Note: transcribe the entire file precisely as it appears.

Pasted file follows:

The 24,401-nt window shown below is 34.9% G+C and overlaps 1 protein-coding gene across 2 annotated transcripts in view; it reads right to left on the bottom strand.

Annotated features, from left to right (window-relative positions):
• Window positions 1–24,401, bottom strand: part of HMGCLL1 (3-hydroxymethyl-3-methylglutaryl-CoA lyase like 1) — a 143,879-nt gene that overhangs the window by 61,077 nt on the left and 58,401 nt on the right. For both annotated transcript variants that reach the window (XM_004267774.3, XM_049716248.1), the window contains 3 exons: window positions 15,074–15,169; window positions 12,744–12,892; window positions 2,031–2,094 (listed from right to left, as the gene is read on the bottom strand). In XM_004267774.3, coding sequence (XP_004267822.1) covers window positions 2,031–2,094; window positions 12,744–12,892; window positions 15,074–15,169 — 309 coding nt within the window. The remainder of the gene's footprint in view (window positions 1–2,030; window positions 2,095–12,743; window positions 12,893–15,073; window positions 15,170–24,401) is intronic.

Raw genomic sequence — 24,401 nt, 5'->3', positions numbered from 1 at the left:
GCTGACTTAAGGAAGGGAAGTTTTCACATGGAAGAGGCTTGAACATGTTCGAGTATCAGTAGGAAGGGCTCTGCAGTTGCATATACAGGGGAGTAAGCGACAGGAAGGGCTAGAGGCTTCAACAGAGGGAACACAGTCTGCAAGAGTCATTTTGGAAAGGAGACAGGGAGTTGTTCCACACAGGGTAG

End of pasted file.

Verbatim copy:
The 24,401-nt window shown below is 34.9% G+C and overlaps 1 protein-coding gene across 2 annotated transcripts in view; it reads right to left on the bottom strand.

Annotated features, from left to right (window-relative positions):
• Window positions 1–24,401, bottom strand: part of HMGCLL1 (3-hydroxymethyl-3-methylglutaryl-CoA lyase like 1) — a 143,879-nt gene that overhangs the window by 61,077 nt on the left and 58,401 nt on the right. For both annotated transcript variants that reach the window (XM_004267774.3, XM_049716248.1), the window contains 3 exons: window positions 15,074–15,169; window positions 12,744–12,892; window positions 2,031–2,094 (listed from right to left, as the gene is read on the bottom strand). In XM_004267774.3, coding sequence (XP_004267822.1) covers window positions 2,031–2,094; window positions 12,744–12,892; window positions 15,074–15,169 — 309 coding nt within the window. The remainder of the gene's footprint in view (window positions 1–2,030; window positions 2,095–12,743; window positions 12,893–15,073; window positions 15,170–24,401) is intronic.

Raw genomic sequence — 24,401 nt, 5'->3', positions numbered from 1 at the left:
GCTGACTTAAGGAAGGGAAGTTTTCACATGGAAGAGGCTTGAACATGTTCGAGTATCAGTAGGAAGGGCTCTGCAGTTGCATATACAGGGGAGTAAGCGACAGGAAGGGCTAGAGGCTTCAACAGAGGGAACACAGTCTGCAAGAGTCATTTTGGAAAGGAGACAGGGAGTTGTTCCACACAGGGTAG